Yoga Body is an important tool for every yoga scholar, well written and well documented. It is the author's PhD dissertation at the Faculty of Divinity, University of Cambridge, where he worked as Research Assistant to Elizabeth De Michelis. Mark Singleton teaches at St. John's College, Santa Fe (NM), and was one of the main contributors to the recent Encyclopedia of Hinduism (Routledge, 2007). Singleton is a fervent yoga practitioner and has yoga teaching diplomas in the Iyengar and Satyananda traditions. He concentrates on the transition from the classical conception of yoga as a philosophical system to the version we know today as postural yoga. Without denying that some Asanas were mentioned in classical texts (around 450 AD, Vyasa's comments on Patanjali's Yoga Sutra named 12 poses, and the Hatha Yoga Pradipika, around 1350, included 84), Singleton examines in detail why Asanas did not initially receive the same attention that they have in modern times.
This book goes further in the analysis of modern yoga than three previously published outstanding scholarly books: Joseph S. Alter, Yoga in Modern India (Princeton, NJ: Princeton University Press, 2004), Silvia Ceccomori, Cent ans de yoga en France (Paris: Edidit, 2001), and Elizabeth De Michelis, A History of Modern Yoga (London: Continuum, 2004).
After presenting a brief summary of the development of yoga since its origins to the first contact with Europeans, Singleton explains that postural yoga is a recent development with many sources, particularly from the physical education taught in the British Army. He traces many of the European roots of British gymnastics, including the German "physical revivalism" of J. F. C. Gutsmuth (1793), the "British Manly Exercises" of Donald Walker (1834), "Muscular Christianity" (1857), the Swedish gymnastics of P. H. Ling (1766-1839), and "bodybuilding" of Eugene Sandow (1867-1925). He then examines how physical education began to flourish in India as `drill mastering' with Manick Rao and K. Ramamurthy (early 20th century), Captain P. K. Gupta (Mysore in the 1920s), and H. C. Buck (the American who was YMCA director in India in the 1930s). Further developments were done by K.V. Iyer (1897-1980), and the Rajah of Aundh (aka Pratinidhi Pant, the creator of the modern sequence Suryanamaskar -`Sun salutation' in the 1930s) and many others. Singleton pays particular attention to Shri Yogendra and T. Krishnamacharya (1888-1989), including his students B.K.S. Iyengar, Pattabhi Jois, Indra Devi, and T. K. V. Desikachar. The author gives particular attention to the role played by the expansion of print technology and the availability of photography in the rapid dissemination of postural yoga.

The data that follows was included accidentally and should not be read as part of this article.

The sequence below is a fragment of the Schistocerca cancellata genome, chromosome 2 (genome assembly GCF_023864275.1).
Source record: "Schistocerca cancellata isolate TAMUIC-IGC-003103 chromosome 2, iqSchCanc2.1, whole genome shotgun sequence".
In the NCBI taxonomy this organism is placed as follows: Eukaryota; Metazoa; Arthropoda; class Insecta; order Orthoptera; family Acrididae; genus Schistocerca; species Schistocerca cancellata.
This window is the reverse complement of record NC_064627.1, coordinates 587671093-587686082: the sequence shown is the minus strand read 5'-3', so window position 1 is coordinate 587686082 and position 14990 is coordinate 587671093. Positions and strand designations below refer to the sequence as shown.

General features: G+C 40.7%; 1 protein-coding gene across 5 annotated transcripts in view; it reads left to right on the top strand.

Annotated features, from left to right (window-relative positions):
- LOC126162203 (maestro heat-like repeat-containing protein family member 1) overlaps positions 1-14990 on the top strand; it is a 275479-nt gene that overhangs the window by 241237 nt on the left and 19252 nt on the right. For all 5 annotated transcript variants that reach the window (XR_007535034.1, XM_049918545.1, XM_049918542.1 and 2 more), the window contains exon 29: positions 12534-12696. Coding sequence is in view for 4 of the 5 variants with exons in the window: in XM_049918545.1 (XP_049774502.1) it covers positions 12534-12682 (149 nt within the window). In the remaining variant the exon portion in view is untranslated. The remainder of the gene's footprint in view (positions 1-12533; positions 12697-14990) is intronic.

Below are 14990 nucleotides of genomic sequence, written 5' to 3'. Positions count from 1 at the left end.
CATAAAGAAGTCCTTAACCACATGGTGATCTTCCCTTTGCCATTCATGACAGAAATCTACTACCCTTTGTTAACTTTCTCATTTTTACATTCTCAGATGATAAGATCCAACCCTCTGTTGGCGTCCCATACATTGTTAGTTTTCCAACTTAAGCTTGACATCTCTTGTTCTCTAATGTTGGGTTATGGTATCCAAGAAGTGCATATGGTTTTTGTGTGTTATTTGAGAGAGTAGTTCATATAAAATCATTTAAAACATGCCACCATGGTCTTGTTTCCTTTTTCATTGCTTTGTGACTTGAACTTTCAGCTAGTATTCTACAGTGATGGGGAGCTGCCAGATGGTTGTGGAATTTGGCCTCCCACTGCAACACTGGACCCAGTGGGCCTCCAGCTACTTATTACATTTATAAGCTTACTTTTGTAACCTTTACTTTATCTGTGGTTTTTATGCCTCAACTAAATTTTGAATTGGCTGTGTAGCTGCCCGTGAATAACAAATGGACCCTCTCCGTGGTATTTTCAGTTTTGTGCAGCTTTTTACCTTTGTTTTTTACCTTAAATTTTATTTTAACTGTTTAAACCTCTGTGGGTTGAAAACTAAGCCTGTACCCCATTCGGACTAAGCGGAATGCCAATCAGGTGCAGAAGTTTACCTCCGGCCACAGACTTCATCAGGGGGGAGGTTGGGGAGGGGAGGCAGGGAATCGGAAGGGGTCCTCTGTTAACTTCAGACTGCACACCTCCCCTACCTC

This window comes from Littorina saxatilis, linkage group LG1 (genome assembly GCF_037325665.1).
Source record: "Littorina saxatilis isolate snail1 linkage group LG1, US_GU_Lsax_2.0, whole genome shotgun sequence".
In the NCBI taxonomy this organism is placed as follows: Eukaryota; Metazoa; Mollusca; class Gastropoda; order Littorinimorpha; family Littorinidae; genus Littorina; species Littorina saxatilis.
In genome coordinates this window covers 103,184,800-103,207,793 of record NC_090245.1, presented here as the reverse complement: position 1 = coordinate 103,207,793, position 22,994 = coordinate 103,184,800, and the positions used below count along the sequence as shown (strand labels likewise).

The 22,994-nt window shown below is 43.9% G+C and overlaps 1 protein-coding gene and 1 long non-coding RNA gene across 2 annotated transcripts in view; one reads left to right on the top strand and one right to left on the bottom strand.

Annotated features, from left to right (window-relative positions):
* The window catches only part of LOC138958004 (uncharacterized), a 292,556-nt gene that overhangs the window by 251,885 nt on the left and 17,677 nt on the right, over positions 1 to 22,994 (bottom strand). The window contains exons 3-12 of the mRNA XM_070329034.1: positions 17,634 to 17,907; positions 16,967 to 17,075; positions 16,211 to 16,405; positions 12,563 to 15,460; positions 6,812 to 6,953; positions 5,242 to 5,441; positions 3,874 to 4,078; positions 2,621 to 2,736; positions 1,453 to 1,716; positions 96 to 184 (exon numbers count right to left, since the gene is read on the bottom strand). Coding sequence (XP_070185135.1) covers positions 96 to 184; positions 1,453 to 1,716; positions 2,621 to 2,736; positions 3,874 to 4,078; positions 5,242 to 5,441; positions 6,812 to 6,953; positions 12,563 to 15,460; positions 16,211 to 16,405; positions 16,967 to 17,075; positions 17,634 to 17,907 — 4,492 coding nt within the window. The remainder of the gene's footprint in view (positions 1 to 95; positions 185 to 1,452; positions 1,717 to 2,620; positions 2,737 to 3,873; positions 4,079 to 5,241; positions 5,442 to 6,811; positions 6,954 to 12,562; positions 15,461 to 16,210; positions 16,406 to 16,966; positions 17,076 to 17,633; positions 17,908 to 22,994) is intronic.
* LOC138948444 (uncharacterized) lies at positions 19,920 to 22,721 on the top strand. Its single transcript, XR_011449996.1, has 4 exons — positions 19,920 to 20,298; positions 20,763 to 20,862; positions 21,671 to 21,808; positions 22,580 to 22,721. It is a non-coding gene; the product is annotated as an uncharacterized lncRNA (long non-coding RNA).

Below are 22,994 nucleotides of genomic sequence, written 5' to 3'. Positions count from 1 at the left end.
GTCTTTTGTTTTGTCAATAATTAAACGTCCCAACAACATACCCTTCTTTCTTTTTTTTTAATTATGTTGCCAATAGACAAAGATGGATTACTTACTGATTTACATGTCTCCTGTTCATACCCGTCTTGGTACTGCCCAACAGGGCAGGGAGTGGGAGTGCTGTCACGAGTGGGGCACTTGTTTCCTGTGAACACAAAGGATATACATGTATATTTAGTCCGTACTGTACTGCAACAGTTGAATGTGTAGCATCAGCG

Because of its iconoclastic approach, this book has generated a large variety of opinions. Singleton studied in detail the European and American reception of yoga, examined rare documents from Indian, European and American archives, reviewed numerous yoga manuals written before 1940, and interviewed many of the major figures in yoga today. One of his major conclusions is that "to a large extent, popular postural yoga came into being in the first half of the twentieth century as a hybridized product of colonial India's dialogical encounter with the worldwide physical culture movement."
Many yoga aficionados have found his analyses unexpected and irreverent. Many readers will be surprised and upset by Singleton's findings as he puts into question many of the commonly held beliefs about the origins of modern yoga. While Pattabhi Jois, for example, had many discussions with the author, B. K. S. Iyengar refused to be interviewed on these topics but allowed the author to make use of his library in Pune. For a happy ending, Singleton concludes his survey by emphasizing that many of the yoga masters were innovators and always tried to adapt their "teaching to the cultural temper of the times while remaining within the bounds of orthodoxy."